Many infill (and brownfield) redevelopment projects are located in economically disadvantaged neighborhoods with challenging crime statistics. Public safety is therefore a natural health concern for developers in these areas. Neighborhood revitalization projects can be designed to safeguard both current residents and newcomers by incorporating the four major components of Crime Prevention Through Environmental Design (CPTED) – natural surveillance, access control, territoriality, and maintenance. CPTED projects have been found to be more likely to reduce the community’s both perceived and real vulnerability to crime, thereby increasing the likelihood of residents’ taking advantage of opportunities for active living and alternative transportation in the neighborhood.


Spur Inclusive Economic Revitalization

Finally, it is important for infill developments to avoid the displacement of existing residents. In many cases, populations surrounding infill developments are low income, minority renters that have historically suffered from poorer health outcomes than the general population due to social, economic, and environmental disparities. Revitalization projects that displace existing residents in favor of new residents who are younger, wealthier, and generally healthier than their predecessors do not benefit overall community health. Displacement simply shifts vulnerable populations from one location to another, arguably harming their health by destroying the community’s social and cultural history and the residents’ social safety net.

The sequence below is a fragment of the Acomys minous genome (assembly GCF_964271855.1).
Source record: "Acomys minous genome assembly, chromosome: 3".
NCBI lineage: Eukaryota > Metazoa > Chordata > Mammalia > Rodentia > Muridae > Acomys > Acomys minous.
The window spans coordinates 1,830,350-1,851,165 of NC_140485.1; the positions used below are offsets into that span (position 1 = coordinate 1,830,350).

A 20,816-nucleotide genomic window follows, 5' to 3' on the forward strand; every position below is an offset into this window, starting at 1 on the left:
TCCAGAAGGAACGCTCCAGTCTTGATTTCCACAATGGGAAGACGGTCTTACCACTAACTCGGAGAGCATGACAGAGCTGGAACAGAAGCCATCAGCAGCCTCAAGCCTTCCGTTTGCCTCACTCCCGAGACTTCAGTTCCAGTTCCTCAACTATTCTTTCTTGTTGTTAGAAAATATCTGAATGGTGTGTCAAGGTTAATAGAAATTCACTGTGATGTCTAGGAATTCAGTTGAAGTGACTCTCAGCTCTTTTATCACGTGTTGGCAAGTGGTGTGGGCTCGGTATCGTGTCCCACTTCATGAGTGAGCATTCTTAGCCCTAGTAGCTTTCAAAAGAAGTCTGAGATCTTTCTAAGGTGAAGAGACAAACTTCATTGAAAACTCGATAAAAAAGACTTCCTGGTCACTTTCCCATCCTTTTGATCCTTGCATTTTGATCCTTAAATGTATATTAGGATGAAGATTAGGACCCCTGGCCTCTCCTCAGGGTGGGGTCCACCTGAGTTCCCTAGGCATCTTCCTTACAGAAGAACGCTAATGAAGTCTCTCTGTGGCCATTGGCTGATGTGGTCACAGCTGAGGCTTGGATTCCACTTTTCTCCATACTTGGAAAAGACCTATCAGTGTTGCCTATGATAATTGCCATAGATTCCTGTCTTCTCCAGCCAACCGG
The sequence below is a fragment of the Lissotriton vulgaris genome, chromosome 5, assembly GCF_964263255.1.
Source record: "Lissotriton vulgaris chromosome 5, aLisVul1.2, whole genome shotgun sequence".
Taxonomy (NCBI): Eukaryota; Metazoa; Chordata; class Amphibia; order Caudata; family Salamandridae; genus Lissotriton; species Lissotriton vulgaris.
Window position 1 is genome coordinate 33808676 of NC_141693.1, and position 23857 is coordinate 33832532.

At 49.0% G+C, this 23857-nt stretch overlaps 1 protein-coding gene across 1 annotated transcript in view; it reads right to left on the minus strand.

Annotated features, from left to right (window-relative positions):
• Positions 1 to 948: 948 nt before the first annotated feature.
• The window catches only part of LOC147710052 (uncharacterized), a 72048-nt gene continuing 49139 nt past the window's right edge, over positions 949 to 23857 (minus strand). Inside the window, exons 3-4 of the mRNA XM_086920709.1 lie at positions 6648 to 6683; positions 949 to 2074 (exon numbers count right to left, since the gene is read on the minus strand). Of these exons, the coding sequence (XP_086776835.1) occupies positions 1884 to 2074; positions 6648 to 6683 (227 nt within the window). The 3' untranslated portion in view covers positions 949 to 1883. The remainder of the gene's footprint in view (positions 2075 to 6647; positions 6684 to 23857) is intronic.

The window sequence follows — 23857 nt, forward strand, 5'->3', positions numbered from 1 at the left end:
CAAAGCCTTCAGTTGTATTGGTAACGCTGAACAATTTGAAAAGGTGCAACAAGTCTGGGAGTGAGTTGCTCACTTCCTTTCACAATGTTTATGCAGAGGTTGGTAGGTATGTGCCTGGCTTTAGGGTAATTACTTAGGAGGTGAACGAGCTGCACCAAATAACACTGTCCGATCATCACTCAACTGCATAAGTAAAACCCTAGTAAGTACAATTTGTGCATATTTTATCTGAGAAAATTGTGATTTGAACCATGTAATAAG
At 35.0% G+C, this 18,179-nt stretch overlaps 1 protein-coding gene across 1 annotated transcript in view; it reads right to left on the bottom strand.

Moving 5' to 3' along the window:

A number of land use strategies have been developed to encourage neighborhood revitalization without displacing low-income residents. However, many public policies implemented in other parts of the country are not applicable to Houston, because of its regulatory environment. Instead, in Houston, displacement can only be avoided if all stakeholders (the City, the development community, and neighborhood community groups and nonprofits) come together to create a shared vision for revitalizing a neighborhood without losing its unique character. Several such strategies are being pursued by a local coalition in Houston’s Third Ward, which has seen accelerated private development in conjunction with the recent $34 million renovation of Emancipation Park. For example, the Emancipation Economic Development Council recently received a $460,000 grant from the Kinder Foundation to support neighborhood efforts, including employment opportunities for Third Ward residents, the creation of a Community Development Corporation to fund affordable housing, and several feasibility studies aimed at retaining existing residents and spurring local economic revitalization. Their goal is to harness the energy and investment pouring into the Third Ward for the benefit of all residents – existing and new.